Hutchinson: Well, for me it was always like, people say Assassin’s Creed is about climbing on buildings. And to me it was always, no, Assassin’s Creed is about climbing. It’s not buildings, it’s just the object. As much as architecture can change, a building is a building. It’s not that different, really, in terms of what you’re doing. So we wanted a new fantasy, we wanted a new behavior. What we realized was, when you’re climbing a building, the feeling is a little bit like a curtain coming down. You don’t see and you don’t see, and then you come over the top and you have a vista. But when you’re climbing a tree, you always have peripheral vision. You always have a sense of where you are. So we really like this idea that as you’re climbing you’ll be more aware of your surroundings. We could create a form of climbing that was still functionally the same, but strategically for the player would be very different. Once we got on that, then we said, okay, is it possible to do something in organic environments? Video games are very… Basically, when you’re making a video game, you have to create rules. You’re creating rules both for the player and also development. If I’m taking cover in a game, there’s a rule about how high that cover has to be, right? Because your character is a certain size, it has to be visible, it has to function, you have to tell the art team to make it at least a meter high or whatever, there’s a shape… It’s the same with climbing. Historically, all the climbing was gridded, you had handholds 30 centimeters apart, you have 30 or 60 as your two sort of shapes, so you’re character’s doing either this or this. You know what I mean? What we realized was, if we blow it out and we do ranges, so you have a 25 to 70, and anywhere in between, you can create organic shapes. The same with these, if we have mins and maxes, we can create organic shapes, we felt that we could do a forest, we could do a cliff, we could do a believable environment, natural environment, it didn’t feel like it was made out of Lego blocks. Once we got that and we started to have some base building blocks, and obviously at the same time we’re working on… Who is this character, why is he doing what he’s doing? Why is this period in American history useful for us and important for us? Can we tell a good story there?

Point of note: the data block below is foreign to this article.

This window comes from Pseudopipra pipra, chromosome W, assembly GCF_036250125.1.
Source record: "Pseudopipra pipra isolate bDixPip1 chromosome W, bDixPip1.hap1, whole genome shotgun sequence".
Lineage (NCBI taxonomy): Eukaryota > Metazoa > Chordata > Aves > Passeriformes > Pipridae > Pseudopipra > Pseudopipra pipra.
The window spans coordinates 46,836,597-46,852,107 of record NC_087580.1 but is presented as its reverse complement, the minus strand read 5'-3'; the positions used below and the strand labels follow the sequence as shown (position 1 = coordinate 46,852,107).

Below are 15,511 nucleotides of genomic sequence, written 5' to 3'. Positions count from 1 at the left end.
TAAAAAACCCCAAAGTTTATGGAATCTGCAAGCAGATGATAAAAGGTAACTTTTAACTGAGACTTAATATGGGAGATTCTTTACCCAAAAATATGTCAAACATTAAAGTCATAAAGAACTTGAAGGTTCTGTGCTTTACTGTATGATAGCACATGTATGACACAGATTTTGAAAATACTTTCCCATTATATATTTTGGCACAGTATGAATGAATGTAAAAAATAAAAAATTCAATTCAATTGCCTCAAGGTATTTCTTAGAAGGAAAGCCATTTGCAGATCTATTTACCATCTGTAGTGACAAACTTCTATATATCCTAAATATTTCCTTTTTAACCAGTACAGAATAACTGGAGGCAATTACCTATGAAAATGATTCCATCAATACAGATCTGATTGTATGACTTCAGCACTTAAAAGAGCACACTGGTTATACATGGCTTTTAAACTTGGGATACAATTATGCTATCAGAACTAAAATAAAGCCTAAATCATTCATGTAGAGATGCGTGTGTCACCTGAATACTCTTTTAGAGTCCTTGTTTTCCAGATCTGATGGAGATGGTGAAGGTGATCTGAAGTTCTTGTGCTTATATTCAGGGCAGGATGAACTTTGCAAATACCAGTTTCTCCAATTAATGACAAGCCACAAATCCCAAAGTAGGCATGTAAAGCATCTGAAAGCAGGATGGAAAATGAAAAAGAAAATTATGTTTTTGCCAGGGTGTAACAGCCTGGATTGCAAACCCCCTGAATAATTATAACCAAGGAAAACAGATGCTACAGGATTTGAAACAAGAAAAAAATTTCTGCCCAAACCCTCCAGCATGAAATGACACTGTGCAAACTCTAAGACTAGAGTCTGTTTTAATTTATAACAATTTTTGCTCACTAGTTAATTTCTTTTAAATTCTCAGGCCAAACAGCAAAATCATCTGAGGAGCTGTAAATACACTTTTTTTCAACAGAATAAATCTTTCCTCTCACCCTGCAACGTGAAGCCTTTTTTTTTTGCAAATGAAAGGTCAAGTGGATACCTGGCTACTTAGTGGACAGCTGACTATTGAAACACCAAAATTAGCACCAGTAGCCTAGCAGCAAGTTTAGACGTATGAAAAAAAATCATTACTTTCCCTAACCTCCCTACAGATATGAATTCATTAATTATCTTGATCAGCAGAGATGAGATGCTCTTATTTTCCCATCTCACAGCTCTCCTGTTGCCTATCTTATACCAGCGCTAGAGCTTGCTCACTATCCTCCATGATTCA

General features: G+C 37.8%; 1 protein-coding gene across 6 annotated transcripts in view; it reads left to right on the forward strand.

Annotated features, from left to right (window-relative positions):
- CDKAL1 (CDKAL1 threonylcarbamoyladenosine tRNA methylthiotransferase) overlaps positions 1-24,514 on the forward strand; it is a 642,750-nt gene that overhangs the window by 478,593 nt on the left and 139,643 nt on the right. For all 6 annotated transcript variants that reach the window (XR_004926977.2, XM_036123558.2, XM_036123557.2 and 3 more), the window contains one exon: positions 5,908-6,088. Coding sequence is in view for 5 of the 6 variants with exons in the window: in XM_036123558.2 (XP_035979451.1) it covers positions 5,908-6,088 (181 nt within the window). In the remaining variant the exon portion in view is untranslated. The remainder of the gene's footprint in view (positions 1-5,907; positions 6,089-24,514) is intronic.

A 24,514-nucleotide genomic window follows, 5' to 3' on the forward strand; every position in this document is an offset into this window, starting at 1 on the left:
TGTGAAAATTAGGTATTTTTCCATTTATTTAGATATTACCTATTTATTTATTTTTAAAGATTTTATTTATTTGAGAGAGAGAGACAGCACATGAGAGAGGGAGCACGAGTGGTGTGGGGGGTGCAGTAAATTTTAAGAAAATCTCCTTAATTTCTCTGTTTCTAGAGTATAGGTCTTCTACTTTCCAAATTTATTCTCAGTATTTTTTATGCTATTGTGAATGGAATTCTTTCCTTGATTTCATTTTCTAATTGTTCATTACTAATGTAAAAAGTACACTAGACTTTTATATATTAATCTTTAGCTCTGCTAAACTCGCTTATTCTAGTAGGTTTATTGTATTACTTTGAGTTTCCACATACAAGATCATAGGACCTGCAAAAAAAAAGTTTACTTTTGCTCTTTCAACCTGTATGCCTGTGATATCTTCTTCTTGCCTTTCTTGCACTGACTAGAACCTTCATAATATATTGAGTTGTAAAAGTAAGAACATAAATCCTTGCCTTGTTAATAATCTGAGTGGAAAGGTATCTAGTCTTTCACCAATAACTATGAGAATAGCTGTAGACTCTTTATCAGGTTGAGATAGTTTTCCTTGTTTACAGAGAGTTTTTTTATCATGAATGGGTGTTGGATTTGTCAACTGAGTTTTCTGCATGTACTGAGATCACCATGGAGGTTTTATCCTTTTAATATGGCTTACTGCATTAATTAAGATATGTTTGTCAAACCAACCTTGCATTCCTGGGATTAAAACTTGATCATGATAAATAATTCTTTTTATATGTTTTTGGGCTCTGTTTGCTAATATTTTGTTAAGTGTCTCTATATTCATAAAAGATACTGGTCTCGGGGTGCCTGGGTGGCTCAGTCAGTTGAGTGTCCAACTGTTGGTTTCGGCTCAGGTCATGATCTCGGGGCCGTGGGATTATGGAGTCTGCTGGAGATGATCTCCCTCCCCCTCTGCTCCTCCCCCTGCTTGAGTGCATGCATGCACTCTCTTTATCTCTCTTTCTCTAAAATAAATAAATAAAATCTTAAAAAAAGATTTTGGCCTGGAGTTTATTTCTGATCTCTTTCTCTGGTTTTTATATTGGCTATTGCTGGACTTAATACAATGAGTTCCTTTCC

GamesBeat: Why does he have the Assassin’s hood? It almost seems a little out of place, historically…
Hutchinson: Ironically, it’s not. I’ll send you a picture if you’re curious, but if you were a trapper in 18th-century America, you wore a white hood, I kid you not. In the middle of winter. We have full-on period drawings of the big white hood, which was funny… Once we found that we were okay with… Like, it works, it’s historically supportable, but yes, I agree with you, not a lot of people in the cities were wearing that. Then it becomes a question of recognition. We have one of the few characters in video games where most people, we can put up a poster of our new guy and people say, it’s the Assassin. Right? And that is worth a billion dollars. I don’t care what you say, if somebody says, do you want to take that away, the answer is no. Noooo, we really don’t.
GamesBeat: But you don’t know his name.
GamesBeat: And you don’t need to.
Hutchinson: No! There’s the iconic element that comes with that hood, and then the rest is by the game, you know? Who is he, why is he doing this, what’s going on, why is it important? Watch the Sony show tomorrow…
GamesBeat: But it does seem that you can’t hide as well in a crowd anymore…
Hutchinson: There’s a little bit of that, but you played AC2, right? And ACB and all those things. There were very few people walking around Renaissance Italy carrying 47 knives, a sword, an axe, giant pauldrons, greaves… And I bet after an hour in the game it just wasn’t in your mind. It’s amazing. There’s a certain level of… If there’s white in the environment, if there are other characters with elements of white in their outfits, if there are other people with the same sort of racial profile and the same sort of shape and size, it doesn’t feel that out of place. Come by the booth, we’ll run you through Boston. But yeah, absolutely. It’s a decision, we talked about it a long time. How long should the hood go, how should it fit an Indian…? We have such an iconic character and such an iconic profile that we’ll work very hard to preserve that. There’s lots of other things that you’ll see as the campaign unfolds.